Researchers report on SARS-CoV-2 variant evolution in Uganda
In 2021, researchers reported that a new variant of SARS-CoV-2, the virus that causes Covid-19, emerged in Uganda and spread to 26 other countries. They named the variant “A.23.1”, and said it has many of the same changes in proteins that researchers have observed in other variants of concern globally around this time.
Scientists track how coronavirus variants change so that they can better understand how well vaccines might work against new variants.
Covid-19 has killed many people around the world. In a process known as genomic surveillance, scientists monitor how the genetics and proteins of the virus changes as it spreads.
They use this information to manage the disease and guide vaccine development. For example, by understanding the structure of the virus’s spike proteins, researchers can design vaccines that better target those proteins to help prevent the virus from entering human cells.
In this study, researchers looked specifically at how SARS-CoV-2 was evolving in Uganda.
Researchers determined the genetic sequences of the virus in COVID-19 positive samples collected throughout Uganda. They used computer software to trace the lineage (or family history) of the new variant they identified in this way (called A.23.1), and were able to see where the variant fit into the SARS-CoV-2 family tree.
Their results showed that the A.23.1 variant recently evolved from another variant called A.23, and was detected in 90% of all positive samples. In other words, it had dominated Ugandan samples since October 2020. They also found that the A.23.1 variant had several changes in the spike protein similar to changes seen in other variants of concern. The changes likely makes the variant more transmissible (it spreads faster), and more resistant to vaccines and treatments.
This study adds to ongoing efforts to sequence SARS-CoV-2 variants globally. The results add to growing evidence that SARS-CoV-2 rapidly evolves as it spreads to infect more people and evade vaccines.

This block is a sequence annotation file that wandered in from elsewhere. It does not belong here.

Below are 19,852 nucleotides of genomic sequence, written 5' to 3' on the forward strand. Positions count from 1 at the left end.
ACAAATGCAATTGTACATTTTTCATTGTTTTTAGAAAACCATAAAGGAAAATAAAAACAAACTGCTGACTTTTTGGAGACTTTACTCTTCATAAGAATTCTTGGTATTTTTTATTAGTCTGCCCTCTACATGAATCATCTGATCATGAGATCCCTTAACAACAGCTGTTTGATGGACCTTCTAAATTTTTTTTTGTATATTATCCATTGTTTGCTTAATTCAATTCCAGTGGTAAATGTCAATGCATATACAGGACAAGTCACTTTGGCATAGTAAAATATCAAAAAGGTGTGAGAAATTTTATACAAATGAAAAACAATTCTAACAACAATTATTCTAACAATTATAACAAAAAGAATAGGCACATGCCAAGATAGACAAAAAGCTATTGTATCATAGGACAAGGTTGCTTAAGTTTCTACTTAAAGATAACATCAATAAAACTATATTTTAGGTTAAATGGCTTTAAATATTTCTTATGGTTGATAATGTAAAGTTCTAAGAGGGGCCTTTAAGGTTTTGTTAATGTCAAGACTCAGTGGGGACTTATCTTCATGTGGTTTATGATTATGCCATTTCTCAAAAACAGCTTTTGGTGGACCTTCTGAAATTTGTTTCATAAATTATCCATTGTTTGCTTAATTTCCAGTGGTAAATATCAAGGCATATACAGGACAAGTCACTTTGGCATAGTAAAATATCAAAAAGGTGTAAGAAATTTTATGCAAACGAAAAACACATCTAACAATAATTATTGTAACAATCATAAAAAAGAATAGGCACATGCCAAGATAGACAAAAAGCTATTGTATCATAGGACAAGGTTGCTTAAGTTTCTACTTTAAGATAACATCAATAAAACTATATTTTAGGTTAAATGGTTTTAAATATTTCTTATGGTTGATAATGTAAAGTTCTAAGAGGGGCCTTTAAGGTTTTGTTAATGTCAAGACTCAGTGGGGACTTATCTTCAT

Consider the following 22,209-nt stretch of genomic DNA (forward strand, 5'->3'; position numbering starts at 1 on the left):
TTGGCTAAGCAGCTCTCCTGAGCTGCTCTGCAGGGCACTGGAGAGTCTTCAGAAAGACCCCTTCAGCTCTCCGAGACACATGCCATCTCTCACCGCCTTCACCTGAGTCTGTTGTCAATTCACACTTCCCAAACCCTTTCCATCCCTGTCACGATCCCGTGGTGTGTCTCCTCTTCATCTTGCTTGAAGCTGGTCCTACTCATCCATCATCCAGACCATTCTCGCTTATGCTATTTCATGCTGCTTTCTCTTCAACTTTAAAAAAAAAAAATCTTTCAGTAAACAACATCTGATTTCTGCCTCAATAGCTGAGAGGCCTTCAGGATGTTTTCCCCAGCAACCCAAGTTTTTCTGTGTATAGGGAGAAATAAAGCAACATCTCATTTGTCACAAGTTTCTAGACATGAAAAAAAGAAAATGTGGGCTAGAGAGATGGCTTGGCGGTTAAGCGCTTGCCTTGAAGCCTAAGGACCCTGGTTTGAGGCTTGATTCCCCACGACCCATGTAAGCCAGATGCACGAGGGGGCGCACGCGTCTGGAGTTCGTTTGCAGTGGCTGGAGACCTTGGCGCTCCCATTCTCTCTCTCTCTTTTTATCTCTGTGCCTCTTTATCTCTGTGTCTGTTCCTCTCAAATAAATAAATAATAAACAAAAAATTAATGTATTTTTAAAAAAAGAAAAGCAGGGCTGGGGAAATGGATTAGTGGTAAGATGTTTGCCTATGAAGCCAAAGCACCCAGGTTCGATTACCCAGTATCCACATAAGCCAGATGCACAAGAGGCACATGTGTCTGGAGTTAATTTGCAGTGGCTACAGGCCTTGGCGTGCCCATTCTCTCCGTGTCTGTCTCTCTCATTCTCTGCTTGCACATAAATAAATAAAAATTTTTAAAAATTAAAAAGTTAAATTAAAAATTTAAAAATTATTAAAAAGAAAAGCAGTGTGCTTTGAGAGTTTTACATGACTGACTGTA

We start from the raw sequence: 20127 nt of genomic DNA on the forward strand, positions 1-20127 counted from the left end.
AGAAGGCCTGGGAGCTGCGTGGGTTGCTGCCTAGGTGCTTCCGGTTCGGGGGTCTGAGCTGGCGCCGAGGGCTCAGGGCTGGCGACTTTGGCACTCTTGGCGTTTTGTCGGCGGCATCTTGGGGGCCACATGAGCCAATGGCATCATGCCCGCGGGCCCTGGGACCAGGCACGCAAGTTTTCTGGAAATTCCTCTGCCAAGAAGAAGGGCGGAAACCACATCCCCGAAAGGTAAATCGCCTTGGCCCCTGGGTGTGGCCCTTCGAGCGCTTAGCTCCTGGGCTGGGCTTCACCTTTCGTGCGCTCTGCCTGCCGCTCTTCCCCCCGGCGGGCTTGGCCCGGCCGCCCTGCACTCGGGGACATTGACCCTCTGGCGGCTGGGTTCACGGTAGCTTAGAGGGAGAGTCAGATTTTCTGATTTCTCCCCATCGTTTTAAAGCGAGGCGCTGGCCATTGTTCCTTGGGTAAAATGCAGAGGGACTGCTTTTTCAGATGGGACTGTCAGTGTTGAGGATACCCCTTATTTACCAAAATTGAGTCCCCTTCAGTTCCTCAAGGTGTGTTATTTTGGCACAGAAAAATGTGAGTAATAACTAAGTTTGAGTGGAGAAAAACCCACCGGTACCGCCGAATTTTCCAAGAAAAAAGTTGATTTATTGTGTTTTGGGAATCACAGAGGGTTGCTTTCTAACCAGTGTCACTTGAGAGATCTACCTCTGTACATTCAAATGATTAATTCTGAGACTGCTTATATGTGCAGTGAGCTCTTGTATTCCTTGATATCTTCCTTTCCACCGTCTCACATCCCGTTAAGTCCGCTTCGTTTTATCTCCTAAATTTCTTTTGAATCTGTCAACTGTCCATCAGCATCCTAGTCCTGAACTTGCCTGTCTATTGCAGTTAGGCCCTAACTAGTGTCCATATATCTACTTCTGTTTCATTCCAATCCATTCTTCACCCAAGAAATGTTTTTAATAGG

However, more research is needed to understand what exactly the effects or functions of spike protein changes in the A.23.1 variant would be.
The researchers recommend more genomic surveillance to help us understand how virus variants respond to vaccines available in Uganda and other countries. They also say monitoring international travel is important so that researchers can better understand how the virus circulates locally.
SARS-CoV-2 genomic surveillance in Uganda provides an opportunity to provide a focused description of the virus evolution in a small landlocked East African country. Here we show a recent shift in the local epidemic with a newly emerging lineage A.23 evolving into A.23.1 which is now dominating the Uganda cases and has spread to 26 other countries. Although the precise changes in A.23.1 as it has adapted are different from the changes in the variants of concern (VOC), the evolution shows convergence on a similar set of proteins. The A.23.1 spike protein coding region has accumulated changes that resemble many of the changes seen in VOC including a change at position 613, a change in the furin cleavage site that extends the basic amino acid motif, and multiple changes in the immunogenic N-terminal domain. In addition, the A.23.1lineage encodes changes in non-spike proteins that other VOC show (nsp6, ORF8 and ORF9). The clinical impact of the A.23.1 variant is not yet clear, however it is essential to continue careful monitoring of this variant, as well as rapid assessment of the consequences of the spike protein changes for vaccine efficacy.
This summary is a free resource intended to make African research and research that affects Africa, more accessible to non-expert global audiences. It was compiled by ScienceLink's team of professional African science communicators as part of the Masakhane MT: Decolonise Science project. ScienceLink has taken every precaution possible during the writing, editing, and fact-checking process to ensure that this summary is easy to read and understand, while accurately reporting on the facts presented in the original research paper. Note, however, that this summary has not been fact-checked or approved by the authors of the original research paper, so this summary should be used as a secondary resource. Therefore, before using, citing or republishing this summary, please verify the information presented with the original authors of the research paper, or email [email protected] for more information.